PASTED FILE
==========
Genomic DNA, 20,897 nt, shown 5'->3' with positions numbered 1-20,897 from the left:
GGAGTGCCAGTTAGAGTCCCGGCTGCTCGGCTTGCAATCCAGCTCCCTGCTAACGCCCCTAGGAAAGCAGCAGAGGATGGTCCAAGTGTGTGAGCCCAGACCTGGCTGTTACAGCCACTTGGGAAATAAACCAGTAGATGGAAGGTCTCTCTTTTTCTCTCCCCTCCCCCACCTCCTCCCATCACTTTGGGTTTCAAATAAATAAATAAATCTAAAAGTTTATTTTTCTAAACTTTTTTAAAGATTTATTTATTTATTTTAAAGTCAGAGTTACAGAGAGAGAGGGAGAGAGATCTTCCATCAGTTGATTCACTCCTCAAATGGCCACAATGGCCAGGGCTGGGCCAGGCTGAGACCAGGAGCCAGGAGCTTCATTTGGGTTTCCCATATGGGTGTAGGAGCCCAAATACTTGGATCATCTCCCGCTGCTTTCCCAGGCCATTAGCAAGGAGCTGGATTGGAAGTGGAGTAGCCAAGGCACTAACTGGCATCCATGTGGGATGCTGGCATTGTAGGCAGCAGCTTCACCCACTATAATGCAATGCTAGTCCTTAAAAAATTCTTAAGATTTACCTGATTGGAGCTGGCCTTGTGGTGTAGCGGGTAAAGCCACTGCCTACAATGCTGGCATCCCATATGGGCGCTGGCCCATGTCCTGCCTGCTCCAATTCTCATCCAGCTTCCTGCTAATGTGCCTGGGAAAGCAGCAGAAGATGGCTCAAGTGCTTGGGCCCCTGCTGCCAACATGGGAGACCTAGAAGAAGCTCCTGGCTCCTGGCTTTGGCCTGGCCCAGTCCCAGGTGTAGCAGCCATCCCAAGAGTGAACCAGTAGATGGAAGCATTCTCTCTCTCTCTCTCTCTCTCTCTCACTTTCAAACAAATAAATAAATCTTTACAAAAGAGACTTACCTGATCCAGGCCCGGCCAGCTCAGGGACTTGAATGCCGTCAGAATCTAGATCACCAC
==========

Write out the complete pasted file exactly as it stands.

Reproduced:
Genomic DNA, 20,897 nt, shown 5'->3' with positions numbered 1-20,897 from the left:
GGAGTGCCAGTTAGAGTCCCGGCTGCTCGGCTTGCAATCCAGCTCCCTGCTAACGCCCCTAGGAAAGCAGCAGAGGATGGTCCAAGTGTGTGAGCCCAGACCTGGCTGTTACAGCCACTTGGGAAATAAACCAGTAGATGGAAGGTCTCTCTTTTTCTCTCCCCTCCCCCACCTCCTCCCATCACTTTGGGTTTCAAATAAATAAATAAATCTAAAAGTTTATTTTTCTAAACTTTTTTAAAGATTTATTTATTTATTTTAAAGTCAGAGTTACAGAGAGAGAGGGAGAGAGATCTTCCATCAGTTGATTCACTCCTCAAATGGCCACAATGGCCAGGGCTGGGCCAGGCTGAGACCAGGAGCCAGGAGCTTCATTTGGGTTTCCCATATGGGTGTAGGAGCCCAAATACTTGGATCATCTCCCGCTGCTTTCCCAGGCCATTAGCAAGGAGCTGGATTGGAAGTGGAGTAGCCAAGGCACTAACTGGCATCCATGTGGGATGCTGGCATTGTAGGCAGCAGCTTCACCCACTATAATGCAATGCTAGTCCTTAAAAAATTCTTAAGATTTACCTGATTGGAGCTGGCCTTGTGGTGTAGCGGGTAAAGCCACTGCCTACAATGCTGGCATCCCATATGGGCGCTGGCCCATGTCCTGCCTGCTCCAATTCTCATCCAGCTTCCTGCTAATGTGCCTGGGAAAGCAGCAGAAGATGGCTCAAGTGCTTGGGCCCCTGCTGCCAACATGGGAGACCTAGAAGAAGCTCCTGGCTCCTGGCTTTGGCCTGGCCCAGTCCCAGGTGTAGCAGCCATCCCAAGAGTGAACCAGTAGATGGAAGCATTCTCTCTCTCTCTCTCTCTCTCTCTCACTTTCAAACAAATAAATAAATCTTTACAAAAGAGACTTACCTGATCCAGGCCCGGCCAGCTCAGGGACTTGAATGCCGTCAGAATCTAGATCACCAC